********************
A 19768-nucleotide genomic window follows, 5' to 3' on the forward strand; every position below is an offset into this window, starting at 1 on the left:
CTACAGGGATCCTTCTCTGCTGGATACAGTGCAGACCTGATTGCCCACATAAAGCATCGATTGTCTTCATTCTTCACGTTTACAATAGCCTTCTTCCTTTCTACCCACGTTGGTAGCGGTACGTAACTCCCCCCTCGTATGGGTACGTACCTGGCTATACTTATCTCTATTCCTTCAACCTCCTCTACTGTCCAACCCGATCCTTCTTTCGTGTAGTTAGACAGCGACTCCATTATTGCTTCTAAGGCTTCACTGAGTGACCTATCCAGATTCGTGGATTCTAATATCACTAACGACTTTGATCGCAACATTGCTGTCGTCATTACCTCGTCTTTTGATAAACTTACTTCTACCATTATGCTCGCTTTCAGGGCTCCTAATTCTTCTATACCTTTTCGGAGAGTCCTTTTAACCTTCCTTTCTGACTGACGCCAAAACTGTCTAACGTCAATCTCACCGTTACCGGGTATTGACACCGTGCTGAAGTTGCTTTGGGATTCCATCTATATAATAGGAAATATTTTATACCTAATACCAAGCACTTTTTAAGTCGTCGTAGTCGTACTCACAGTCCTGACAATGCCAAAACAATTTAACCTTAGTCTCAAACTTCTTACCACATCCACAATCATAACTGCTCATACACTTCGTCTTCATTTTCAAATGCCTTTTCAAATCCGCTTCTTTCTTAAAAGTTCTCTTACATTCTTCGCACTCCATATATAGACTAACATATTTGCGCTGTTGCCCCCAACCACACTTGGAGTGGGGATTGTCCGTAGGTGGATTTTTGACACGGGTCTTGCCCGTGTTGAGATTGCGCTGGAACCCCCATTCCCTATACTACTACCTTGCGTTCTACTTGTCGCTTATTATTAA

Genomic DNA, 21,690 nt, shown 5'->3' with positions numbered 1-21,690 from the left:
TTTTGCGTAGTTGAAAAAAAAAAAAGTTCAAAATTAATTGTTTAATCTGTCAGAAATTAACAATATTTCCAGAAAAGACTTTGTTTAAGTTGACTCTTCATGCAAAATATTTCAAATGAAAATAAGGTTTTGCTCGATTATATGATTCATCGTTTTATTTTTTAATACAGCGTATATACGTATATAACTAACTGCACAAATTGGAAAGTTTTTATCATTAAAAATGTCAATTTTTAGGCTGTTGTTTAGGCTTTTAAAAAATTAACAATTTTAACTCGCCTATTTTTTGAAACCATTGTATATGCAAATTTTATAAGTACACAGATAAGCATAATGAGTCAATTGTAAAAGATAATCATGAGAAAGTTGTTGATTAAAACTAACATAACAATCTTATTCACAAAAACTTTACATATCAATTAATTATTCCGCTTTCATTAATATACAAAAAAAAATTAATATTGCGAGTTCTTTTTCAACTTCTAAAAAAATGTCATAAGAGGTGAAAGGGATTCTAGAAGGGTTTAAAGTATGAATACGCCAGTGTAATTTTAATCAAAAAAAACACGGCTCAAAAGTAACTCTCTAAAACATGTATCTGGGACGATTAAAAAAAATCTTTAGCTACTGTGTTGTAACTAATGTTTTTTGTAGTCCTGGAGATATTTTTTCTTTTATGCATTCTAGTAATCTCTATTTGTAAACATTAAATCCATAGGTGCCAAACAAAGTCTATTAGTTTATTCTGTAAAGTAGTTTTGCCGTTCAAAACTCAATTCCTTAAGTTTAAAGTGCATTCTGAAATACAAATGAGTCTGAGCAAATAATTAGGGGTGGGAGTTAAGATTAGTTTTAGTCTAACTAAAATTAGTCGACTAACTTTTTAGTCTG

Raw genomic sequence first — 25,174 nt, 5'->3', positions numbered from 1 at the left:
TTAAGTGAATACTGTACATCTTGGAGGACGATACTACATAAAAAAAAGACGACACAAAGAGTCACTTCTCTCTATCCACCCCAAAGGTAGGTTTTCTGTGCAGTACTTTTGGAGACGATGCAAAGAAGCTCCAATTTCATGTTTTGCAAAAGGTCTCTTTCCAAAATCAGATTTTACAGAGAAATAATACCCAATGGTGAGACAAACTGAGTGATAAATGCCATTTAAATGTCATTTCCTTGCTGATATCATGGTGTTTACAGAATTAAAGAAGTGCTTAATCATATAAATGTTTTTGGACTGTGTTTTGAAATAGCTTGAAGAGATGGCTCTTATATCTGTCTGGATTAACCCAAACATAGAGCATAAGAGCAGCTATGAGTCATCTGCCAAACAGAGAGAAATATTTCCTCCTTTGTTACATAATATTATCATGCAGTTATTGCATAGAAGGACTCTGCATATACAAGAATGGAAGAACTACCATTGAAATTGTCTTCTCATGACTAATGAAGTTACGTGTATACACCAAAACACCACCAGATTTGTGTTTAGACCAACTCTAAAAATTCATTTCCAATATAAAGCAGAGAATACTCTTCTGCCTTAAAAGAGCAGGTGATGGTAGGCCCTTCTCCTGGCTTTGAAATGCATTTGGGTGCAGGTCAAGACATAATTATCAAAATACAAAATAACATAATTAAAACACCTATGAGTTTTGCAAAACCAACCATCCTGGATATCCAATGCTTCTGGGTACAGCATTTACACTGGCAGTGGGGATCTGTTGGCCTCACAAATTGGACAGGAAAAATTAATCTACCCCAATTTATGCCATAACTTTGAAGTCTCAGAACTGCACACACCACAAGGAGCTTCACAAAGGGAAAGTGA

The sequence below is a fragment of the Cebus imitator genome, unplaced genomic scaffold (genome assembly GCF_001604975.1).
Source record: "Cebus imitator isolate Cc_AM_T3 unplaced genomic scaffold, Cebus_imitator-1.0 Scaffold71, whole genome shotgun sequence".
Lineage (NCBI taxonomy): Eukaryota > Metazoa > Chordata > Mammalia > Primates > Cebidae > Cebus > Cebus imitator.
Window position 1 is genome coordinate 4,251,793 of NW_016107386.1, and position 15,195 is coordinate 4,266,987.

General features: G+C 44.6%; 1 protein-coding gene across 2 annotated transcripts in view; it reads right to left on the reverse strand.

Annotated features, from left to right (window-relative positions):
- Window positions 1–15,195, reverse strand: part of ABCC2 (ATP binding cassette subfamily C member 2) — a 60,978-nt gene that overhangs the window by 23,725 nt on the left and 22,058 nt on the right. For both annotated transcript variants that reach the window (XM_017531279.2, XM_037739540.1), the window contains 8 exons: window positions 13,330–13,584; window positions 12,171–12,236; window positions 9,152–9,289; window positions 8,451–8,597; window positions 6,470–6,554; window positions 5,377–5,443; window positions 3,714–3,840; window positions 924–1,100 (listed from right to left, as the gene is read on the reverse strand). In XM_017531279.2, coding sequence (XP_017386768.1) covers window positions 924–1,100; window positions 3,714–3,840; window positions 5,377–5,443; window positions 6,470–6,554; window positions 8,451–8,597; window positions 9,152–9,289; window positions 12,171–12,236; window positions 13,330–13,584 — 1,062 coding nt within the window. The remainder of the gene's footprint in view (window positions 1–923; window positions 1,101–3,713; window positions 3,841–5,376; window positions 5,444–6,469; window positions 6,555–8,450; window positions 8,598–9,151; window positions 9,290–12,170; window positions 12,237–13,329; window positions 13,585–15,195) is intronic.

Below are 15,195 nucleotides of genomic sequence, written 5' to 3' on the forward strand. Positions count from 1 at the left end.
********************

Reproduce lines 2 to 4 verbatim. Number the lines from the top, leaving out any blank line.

CTACAGGGATCCTTCTCTGCTGGATACAGTGCAGACCTGATTGCCCACATAAAGCATCGATTGTCTTCATTCTTCACGTTTACAATAGCCTTCTTCCTTTCTACCCACGTTGGTAGCGGTACGTAACTCCCCCCTCGTATGGGTACGTACCTGGCTATACTTATCTCTATTCCTTCAACCTCCTCTACTGTCCAACCCGATCCTTCTTTCGTGTAGTTAGACAGCGACTCCATTATTGCTTCTAAGGCTTCACTGAGTGACCTATCCAGATTCGTGGATTCTAATATCACTAACGACTTTGATCGCAACATTGCTGTCGTCATTACCTCGTCTTTTGATAAACTTACTTCTACCATTATGCTCGCTTTCAGGGCTCCTAATTCTTCTATACCTTTTCGGAGAGTCCTTTTAACCTTCCTTTCTGACTGACGCCAAAACTGTCTAACGTCAATCTCACCGTTACCGGGTATTGACACCGTGCTGAAGTTGCTTTGGGATTCCATCTATATAATAGGAAATATTTTATACCTAATACCAAGCACTTTTTAAGTCGTCGTAGTCGTACTCACAGTCCTGACAATGCCAAAACAATTTAACCTTAGTCTCAAACTTCTTACCACATCCACAATCATAACTGCTCATACACTTCGTCTTCATTTTCAAATGCCTTTTCAAATCCGCTTCTTTCTTAAAAGTTCTCTTACATTCTTCGCACTCCATATATAGACTAACATATTTGCGCTGTTGCCCCCAACCACACTTGGAGTGGGGATTGTCCGTAGGTGGATTTTTGACACGGGTCTTGCCCGTGTTGAGATTGCGCTGGAACCCCCATTCCCTATACTACTACCTTGCGTTCTACTTGTCGCTTATTATTAA

Genomic DNA, 21,690 nt, shown 5'->3' with positions numbered 1-21,690 from the left:
TTTTGCGTAGTTGAAAAAAAAAAAAGTTCAAAATTAATTGTTTAATCTGTCAGAAATTAACAATATTTCCAGAAAAGACTTTGTTTAAGTTGACTCTTCATGCAAAATATTTCAAATGAAAATAAGGTTTTGCTCGATTATATGATTCATCGTTTTATTTTTTAATACAGCGTATATACGTATATAACTAACTGCACAAATTGGAAAGTTTTTATCATTAAAAATGTCAATTTTTAGGCTGTTGTTTAGGCTTTTAAAAAATTAACAATTTTAACTCGCCTATTTTTTGAAACCATTGTATATGCAAATTTTATAAGTACACAGATAAGCATAATGAGTCAATTGTAAAAGATAATCATGAGAAAGTTGTTGATTAAAACTAACATAACAATCTTATTCACAAAAACTTTACATATCAATTAATTATTCCGCTTTCATTAATATACAAAAAAAAATTAATATTGCGAGTTCTTTTTCAACTTCTAAAAAAATGTCATAAGAGGTGAAAGGGATTCTAGAAGGGTTTAAAGTATGAATACGCCAGTGTAATTTTAATCAAAAAAAACACGGCTCAAAAGTAACTCTCTAAAACATGTATCTGGGACGATTAAAAAAAATCTTTAGCTACTGTGTTGTAACTAATGTTTTTTGTAGTCCTGGAGATATTTTTTCTTTTATGCATTCTAGTAATCTCTATTTGTAAACATTAAATCCATAGGTGCCAAACAAAGTCTATTAGTTTATTCTGTAAAGTAGTTTTGCCGTTCAAAACTCAATTCCTTAAGTTTAAAGTGCATTCTGAAATACAAATGAGTCTGAGCAAATAATTAGGGGTGGGAGTTAAGATTAGTTTTAGTCTAACTAAAATTAGTCGACTAACTTTTTAGTCTG